It's such a simple question isn't it? An innocent question. A polite question. The kind of question that is asked all the time. It's part of the "getting to know you" routine. You meet a pregnant woman and you ask her if this is her first baby. No harm in that,,,, right?

This simple question is causing me much anxiety right now. Even though I knew it would happen as my belly grows, I'm still never prepared to answer it. So I get nervous and uncomfortable and never know what to say.

What is the right way to answer this question when your first baby died at 36 weeks?

Do you say no and spill your terrible life story to a complete stranger? Do you become that woman who brings up the sad subject of dead babies at fun social events? Do you become the woman who makes a perfectly nice person who was just trying to be polite feel completely and totally uncomfortable? Or do you lie and smile and say yes, sparing everyone else your discomfort?

If I'm asked by a stranger, like at a shop or in a taxi, I always say yes. I figure the person who is asking is just being polite and really doesn't care about the answer. Plus, they're not entitled to know anything personal about me. I liken it to saying "fine" when a stranger asks how I'm doing. I never feel guilty about this answer,,, this one is easy.

If I'm asked by someone who wants to know for professional reasons, like a doctor or dentist or yoga instructor, I usually say, "Well this isn't my first pregnancy." That lets them know there is history that they can either ask further about if they need to, or let it go if they don't feel they need any further info. This answer has worked out very well for me. It's the answer I figured I'd use in social settings as well,, the truth without too much detail.

A few nights ago I went to a social gathering. There were quite a few women who I had never met before, but who I will most likely see again. I'm visibly pregnant these days so of course my pregnancy was a big topic of conversation. I was asked several times if this was my first and each time I said yes. I cringed inside after answering this way. What happened to my plan to tell people this wasn't my first pregnancy? What happened to my perfect answer? Why couldn't I use it?

I left the event feeling guilty. As if I had somehow forsaken my son by not mentioning him. Maybe guilt isn't the right word. Maybe conflicted is a better way to describe how I felt. I don't know,,, I just didn't feel right about the way I handled the situation.

I've never been the kind of person to spill my guts and family secrets when I first meet someone. I have never been the kind of person who goes to a fun social event and then goes on and on about my problems. I attend social events to chat and gossip and have fun. In my early grief, these events were a way to forget about my horrible life if only for a few hours. So it's not at all out of character that I wouldn't mention something sad at an event that is supposed to be fun.

But for some reason, this is really getting to me. I feel like I lied to these women just to protect them from feeling uncomfortable. So that they could get to know the fun, happy me before I spring my tragedy on them. So I won't be seen as the woman who's baby died before I'm seen as anything else. So that they wouldn't all scurry away and be afraid to ask me any more questions just in case I had more terrible stories to tell.

Is that what it is?? Am I being selfish? Or am I just trying not to spoil a fun event with my sad story?

I don't understand why this question still catches my by surprise and takes my breath away. I should expect it by now. I should be more prepared.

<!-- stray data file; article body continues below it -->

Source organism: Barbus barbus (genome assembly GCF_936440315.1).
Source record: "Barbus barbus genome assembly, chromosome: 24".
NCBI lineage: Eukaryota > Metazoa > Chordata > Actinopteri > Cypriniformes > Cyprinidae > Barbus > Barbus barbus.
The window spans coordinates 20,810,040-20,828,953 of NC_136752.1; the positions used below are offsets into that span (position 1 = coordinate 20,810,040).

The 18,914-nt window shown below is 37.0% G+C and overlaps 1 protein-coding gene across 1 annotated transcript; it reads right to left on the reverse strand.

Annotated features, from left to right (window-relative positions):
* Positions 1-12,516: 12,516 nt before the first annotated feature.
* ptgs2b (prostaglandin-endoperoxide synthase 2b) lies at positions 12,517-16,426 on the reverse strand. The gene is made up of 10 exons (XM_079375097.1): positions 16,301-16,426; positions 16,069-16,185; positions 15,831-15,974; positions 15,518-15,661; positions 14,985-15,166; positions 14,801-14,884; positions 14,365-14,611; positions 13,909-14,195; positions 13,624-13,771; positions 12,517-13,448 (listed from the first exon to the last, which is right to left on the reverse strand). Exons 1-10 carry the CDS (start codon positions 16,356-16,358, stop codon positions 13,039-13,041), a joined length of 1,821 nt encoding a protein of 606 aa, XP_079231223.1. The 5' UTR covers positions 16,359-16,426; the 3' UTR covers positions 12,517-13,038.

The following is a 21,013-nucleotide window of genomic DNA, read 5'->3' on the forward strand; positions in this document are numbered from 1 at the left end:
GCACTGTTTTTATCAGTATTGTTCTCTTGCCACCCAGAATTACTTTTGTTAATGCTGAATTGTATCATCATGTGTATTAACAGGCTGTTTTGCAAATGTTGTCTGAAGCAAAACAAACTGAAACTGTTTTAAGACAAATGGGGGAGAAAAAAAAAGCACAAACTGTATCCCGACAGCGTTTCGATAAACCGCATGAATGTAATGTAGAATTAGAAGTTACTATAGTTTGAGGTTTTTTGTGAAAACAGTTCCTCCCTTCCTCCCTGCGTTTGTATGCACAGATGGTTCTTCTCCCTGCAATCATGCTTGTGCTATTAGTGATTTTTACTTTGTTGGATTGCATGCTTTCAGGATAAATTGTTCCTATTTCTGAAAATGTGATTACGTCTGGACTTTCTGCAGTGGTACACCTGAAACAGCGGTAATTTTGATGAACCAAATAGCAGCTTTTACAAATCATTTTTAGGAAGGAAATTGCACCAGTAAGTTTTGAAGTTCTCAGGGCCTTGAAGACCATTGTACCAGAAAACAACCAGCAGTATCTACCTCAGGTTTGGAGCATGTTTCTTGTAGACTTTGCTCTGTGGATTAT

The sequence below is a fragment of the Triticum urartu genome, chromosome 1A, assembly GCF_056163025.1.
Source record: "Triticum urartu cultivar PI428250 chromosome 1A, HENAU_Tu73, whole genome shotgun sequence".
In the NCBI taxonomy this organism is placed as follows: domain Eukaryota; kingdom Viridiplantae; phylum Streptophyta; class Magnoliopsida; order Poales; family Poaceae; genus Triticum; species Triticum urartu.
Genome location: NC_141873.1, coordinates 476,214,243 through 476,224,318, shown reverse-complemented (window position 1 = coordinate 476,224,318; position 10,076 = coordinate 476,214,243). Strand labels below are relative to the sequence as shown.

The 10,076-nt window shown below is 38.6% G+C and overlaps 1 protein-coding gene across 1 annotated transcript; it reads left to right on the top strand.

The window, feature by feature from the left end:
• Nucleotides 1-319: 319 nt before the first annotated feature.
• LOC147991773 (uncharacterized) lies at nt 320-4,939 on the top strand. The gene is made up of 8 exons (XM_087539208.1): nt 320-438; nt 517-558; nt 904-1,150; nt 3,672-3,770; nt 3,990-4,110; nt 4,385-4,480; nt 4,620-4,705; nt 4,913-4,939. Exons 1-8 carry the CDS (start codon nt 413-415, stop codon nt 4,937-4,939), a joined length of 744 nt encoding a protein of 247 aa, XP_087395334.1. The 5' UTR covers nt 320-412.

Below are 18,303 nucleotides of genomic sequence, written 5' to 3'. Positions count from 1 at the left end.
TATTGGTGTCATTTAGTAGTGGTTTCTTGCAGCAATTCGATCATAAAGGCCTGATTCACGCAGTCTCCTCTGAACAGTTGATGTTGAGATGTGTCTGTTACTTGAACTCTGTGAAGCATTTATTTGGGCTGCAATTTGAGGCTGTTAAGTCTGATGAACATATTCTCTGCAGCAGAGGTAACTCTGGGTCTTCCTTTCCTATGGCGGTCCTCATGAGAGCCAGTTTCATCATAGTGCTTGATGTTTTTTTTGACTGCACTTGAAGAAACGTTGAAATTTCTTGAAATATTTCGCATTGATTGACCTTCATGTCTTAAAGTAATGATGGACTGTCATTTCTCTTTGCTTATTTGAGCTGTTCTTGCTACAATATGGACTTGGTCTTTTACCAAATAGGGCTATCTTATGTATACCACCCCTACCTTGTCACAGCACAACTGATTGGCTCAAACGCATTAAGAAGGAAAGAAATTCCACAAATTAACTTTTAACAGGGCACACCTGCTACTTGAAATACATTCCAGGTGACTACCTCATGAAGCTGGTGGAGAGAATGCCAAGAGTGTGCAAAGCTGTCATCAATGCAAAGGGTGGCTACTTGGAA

After all, it's such a simple question.

Thursday, 1 March 2012

Shutting Down My Facebook Page

I am suffering from social media overload. I'm feeling a bit overwhelmed and I think it's time that something has to give. As an anonymous blogger I live in two worlds. One world where I use my real life name and connect with my real life friends. And another world where I use the pseudonym My New Normal and I connect with my virtual friends. There is almost no overlap between these two worlds.

Both worlds are equally as real to me and equally as important. I often think that without this blog and the connections I've made here, I would never have been able to get through the loss of my son. Grief isn't really something we talk about in polite society and having this space to get it all out and make connections has been a vital lifeline.

I opened up a twitter account and a facebook page for this blog as a way to make even more connections. In the beginning it was all very exciting. But as time goes on it's feeling more and more like a burden. I've got my real life social media networks to manage, like facebook and email. Then I've got this blog and it's social media networks to manage as well. It's all getting to be too much.

So after much deliberation I've decided to shut down Finding My New Normal's facebook page. To be honest, I just don't see the value in having a facebook page for this blog. With twitter, I find I connect with lots of other women in similar situations as I am and have found some great blogs to read. I've made connections that are very valuable. I also have found that having a twitter page brings me more readers to this blog.

With the facebook page I've not had the same experience. I set things up so that posts I write here will automatically post over there. However, I noticed that this doesn't always happen. Sometimes a long time goes by with no posts, and then they all dump on the same day. Something that I know would be annoying to anyone following on facebook. I've also not noticed nearly as much interaction as I get here or on twitter. And I get almost no traffic coming from facebook to this page.

Perhaps I've been doing it wrong, but it just seems like a whole lot of extra time for not very much return. I'll wait about a week before pulling the plug to give people time to find me here and on twitter, but then that's it.

How about you? Do you have a facebook page or twitter page for your blog? If so, do you find value in them? Have you shut down any social network pages associated with your blog before? If so, why did you do it?